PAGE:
Paul Webster, chief sub, The Sunday Times business desk, now deputy editor, The Observer

refused to go because I thought it was wrong. I recognised that there
was a massive issue with the way the unions were resisting change in
technology, but the way the company was treating its employees was not
acceptable. It was easier for me. I was 20 years younger with no
mortgage or family to support.


Pat Healy, race relations and disarmament correspondent at The Times, now freelance

could not accept that all of our working terms and conditions would be
torn up overnight and that everyone else would be sacked. I was an
active member of the NUJ and I supported the cause of the printers
wholeheartedly. I made the right choice because it was about being able
to live with yourself.


Brian Whitaker, joint investigations editor, The Sunday Times, now Middle East editor, The Guardian

was a time of taking sides, losing friends, discovering inner strengths
and weaknesses and being obliged, against our will, to make choices
that would affect our lives and livelihoods for years ahead. A time of
restless nights and tormented days when no attempt to write, read or
eat could divert us from the inescapable question: which way shall I
jump? Yes, if I tried hard enough there were reasons to justify working
at Wapping, but they never sounded convincing.


Don MacIntyre, labour editor, The Times, now The Independent’s Middle East correspondent

was one of those rare moments when journalists had some real power and
by taking a stand, as I’ve always suspected Rupert Murdoch expected
them to, could have secured some better conditions, and maybe even some
guarantees, for what they would have been worth, of editorial
independence. But the majority voted to go in because, all too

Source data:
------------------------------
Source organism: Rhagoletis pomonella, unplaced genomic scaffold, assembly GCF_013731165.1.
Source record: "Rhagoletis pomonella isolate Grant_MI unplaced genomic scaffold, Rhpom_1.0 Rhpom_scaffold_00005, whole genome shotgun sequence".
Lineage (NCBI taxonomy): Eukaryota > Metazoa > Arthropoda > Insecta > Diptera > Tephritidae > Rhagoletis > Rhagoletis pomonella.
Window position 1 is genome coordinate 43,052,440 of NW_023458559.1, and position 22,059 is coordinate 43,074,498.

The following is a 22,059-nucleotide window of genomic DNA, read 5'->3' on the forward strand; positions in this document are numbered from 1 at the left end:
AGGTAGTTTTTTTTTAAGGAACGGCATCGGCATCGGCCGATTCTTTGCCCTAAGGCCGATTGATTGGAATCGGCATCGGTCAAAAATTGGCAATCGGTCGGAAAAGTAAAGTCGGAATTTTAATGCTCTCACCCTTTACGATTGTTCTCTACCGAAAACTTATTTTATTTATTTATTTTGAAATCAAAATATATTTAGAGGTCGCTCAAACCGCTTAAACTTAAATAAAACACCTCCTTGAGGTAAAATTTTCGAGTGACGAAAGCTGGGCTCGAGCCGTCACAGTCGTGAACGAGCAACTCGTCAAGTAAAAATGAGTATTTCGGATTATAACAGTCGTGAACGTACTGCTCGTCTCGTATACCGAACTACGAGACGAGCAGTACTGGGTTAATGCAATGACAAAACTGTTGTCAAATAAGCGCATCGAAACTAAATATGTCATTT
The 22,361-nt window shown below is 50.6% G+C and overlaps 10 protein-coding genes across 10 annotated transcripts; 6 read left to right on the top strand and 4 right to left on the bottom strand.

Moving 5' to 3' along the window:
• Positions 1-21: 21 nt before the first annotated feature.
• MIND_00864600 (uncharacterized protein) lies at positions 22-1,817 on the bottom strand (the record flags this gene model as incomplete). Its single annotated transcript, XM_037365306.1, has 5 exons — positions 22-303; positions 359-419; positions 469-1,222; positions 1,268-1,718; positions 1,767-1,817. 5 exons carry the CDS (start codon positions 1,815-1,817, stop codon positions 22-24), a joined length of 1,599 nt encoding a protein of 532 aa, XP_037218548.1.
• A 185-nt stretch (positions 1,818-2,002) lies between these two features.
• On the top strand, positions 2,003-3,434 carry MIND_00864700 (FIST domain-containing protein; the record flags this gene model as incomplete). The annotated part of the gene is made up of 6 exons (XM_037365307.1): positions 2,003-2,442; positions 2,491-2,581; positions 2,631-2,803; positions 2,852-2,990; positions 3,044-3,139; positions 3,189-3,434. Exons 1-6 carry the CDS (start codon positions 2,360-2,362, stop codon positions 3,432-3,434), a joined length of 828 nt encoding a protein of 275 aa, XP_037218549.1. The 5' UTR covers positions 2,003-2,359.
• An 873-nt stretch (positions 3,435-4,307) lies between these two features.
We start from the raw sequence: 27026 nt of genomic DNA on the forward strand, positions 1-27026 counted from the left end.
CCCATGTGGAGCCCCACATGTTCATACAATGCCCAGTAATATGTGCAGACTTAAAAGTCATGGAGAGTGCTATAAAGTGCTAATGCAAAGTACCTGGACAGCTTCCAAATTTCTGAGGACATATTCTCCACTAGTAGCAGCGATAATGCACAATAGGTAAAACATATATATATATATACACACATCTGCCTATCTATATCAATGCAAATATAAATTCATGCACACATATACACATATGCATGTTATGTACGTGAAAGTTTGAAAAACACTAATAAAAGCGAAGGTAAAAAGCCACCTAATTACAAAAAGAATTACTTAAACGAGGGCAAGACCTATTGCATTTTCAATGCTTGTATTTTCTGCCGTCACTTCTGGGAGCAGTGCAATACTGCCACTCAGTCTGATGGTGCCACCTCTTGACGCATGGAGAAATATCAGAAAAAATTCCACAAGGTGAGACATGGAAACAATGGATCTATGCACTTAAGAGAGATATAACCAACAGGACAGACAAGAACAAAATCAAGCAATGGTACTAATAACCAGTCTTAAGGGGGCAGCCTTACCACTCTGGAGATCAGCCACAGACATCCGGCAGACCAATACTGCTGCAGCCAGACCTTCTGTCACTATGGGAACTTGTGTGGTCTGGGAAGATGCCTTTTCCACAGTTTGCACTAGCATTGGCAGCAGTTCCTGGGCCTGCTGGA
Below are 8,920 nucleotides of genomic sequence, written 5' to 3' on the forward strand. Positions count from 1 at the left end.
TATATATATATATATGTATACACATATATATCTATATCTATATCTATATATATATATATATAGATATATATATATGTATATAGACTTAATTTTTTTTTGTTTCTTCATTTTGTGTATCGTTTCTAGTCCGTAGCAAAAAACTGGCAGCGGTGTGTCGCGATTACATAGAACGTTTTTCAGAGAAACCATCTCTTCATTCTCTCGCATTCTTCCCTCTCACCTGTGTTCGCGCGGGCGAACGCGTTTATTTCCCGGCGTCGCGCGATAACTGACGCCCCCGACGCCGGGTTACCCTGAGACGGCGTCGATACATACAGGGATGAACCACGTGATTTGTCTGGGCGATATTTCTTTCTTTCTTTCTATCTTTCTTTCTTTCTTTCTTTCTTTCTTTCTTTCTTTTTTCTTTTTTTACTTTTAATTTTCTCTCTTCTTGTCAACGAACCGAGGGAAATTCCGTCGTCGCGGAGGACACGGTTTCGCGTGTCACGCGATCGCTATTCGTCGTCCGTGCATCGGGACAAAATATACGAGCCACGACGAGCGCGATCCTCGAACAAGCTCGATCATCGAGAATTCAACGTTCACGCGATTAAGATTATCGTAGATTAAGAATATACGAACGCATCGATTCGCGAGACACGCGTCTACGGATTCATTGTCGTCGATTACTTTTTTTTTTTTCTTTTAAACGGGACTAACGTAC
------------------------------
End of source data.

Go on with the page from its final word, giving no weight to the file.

understandably, they blamed the print unions for the crisis arising in
the first place. We on the labour desk would not have been able to do
our jobs properly from inside Wapping.


Lewis Chester, features writer, The Sunday Times, now an author

just thought the 5,000 workers involved had been diddled out of their
redundancy. I wasn’t against the technology, but I was against people
being laid off without any money.

I don’t blame people who did stay on, but for me it would have been an absolute violation of everything I believed in.


Richard Davies, sub-editor, News of The World, now night editor, The Northern Echo

hated the way people were given an ultimatum, ‘Go, you’ve got no
choice.’ Also, I didn’t fancy going to work and having a brick thrown
at me.


1. Proprietor Rupert Murdoch holds copies of
his papers The Sun and The Times, at his then new high-technology print
works in Wapping

2. On 13 February, 1986, print workers protest
over job cuts in the industry. Pickets clash with police during another
night vigil outside Murdoch’s plant. More than 40 people were said to
have been arrested as pickets unsuccessfully attempted to prevent
lorries carrying The Sun and The Times from the works

3. A notice explaining the security measures at the entrance to the plant

4. Press photographer Andrew Moore carried away unconscious after being truncheoned during a police charge against pickets

5. More demonstrators fight with police during disturbances which, on this occasion, resulted in some 60 arrests

Assistant Commissioner (public order) Wyn Jones displays to the press
some of the missiles thrown at police during picket-line violence

No comments to display

Leave a Reply

Your email address will not be published. Required fields are marked *